One UP! instructor told the Phoenix the non-profit is a weak presence at her school. Promises of enhanced professional development have fallen short, she says. And the panel that's supposed to be making decisions at her school — an "instructional leadership team" with a heavy teacher presence — is without authority.
"Nothing has been different from last year," she said, "at all."
But even she voiced long-run hope for the model. And it's not hard to find similar sentiment elsewhere in the district. Not least in the person of Miller-Williams, the executive director, who recently met with the Phoenix in UP!'s small offices in the PTU building on Corliss Street.
A Houston native, she's possessed of a soft, Texas drawl. But it doesn't conceal her intense drive. Miller-Williams, a former teacher, is sharp, put together, and oozing competence.
As principal of a high poverty, K-8 school in Detroit, she helped boost academic achievement by some 50 percent in two years. Executive positions with for-profit charter operator Edison Schools followed.
And when she launched a pioneering principal training program in her native Houston, she brought in big thinkers like Harvard University education guru Tony Wagner and New York University sociologist Pedro Noguera to advise.
Noguera serves on an UP! advisory board that paid its first visit to Providence just a few weeks back. And while the panel found promise in the model, Miller-Williams says, it found plenty wanting — starting with a less-than-welcoming environment at some of the schools.
UP!'s first charge — and this fits neatly with Miller-Williams' own philosophy — is to improve that environment. Research, she says, shows that struggling schools can't hope to boost achievement without a climate shift.
That means building parent-teacher organizations, posting and celebrating attendance gains, and, at Lauro, asking home improvement behemoth Lowe's to donate the plexiglass bulletin board covers required by the state fire code. Only then can the school display student work.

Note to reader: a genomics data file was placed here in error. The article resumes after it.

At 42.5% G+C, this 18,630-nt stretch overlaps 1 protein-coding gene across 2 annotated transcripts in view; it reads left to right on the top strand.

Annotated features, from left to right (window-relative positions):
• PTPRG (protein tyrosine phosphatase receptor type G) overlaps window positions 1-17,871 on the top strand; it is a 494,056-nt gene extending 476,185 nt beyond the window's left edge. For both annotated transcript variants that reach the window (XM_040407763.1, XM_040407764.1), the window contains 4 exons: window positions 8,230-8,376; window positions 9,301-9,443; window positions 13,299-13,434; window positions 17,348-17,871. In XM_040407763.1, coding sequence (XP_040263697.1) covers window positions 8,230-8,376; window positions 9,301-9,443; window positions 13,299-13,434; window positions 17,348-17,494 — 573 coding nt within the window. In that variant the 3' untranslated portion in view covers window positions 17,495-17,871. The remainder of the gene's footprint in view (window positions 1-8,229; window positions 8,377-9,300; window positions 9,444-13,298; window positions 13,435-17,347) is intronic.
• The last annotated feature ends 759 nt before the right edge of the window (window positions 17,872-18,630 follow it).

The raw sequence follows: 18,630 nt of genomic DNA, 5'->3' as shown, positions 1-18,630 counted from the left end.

The path from plexiglass to proficiency is a long one. But Miller-Williams insists UP! can get there; insists administrators and teachers can build a real and transformational partnership. "This won't work if schools feel we're here to do something to them," she says.
Miller-Williams knows there's a lot riding on the UP! experiment. If it flops, she says, observers around the country will conclude that labor-management collaboration can't work. And the local impact could be just as dispiriting.
"Right now, there is a glimmer of . . . light shining on Providence," she says, "and I think if [UP!] fails, it might dim a bit."
‘THIS IS WHERE THE MAGIC IS’ Principal Gara Field in a classroom at Pleasant View Elementary School.
Principal Gara Field marches down the hallways of Pleasant View Elementary School with the lumbering, energetic gait of an athlete.
She was a jock growing up in New Hampshire. She played soccer in high school and college and went to work for ESPN afterward. But she had an epiphany during an Outward Bound course at Big Bend National Park in Texas; television, she decided, wasn't for her.
Her second epiphany came in 2009 when her mentor, education reformer Ted Sizer, died. Field, then a professor of education psychology at the University of Georgia, decided she had to leave the academy.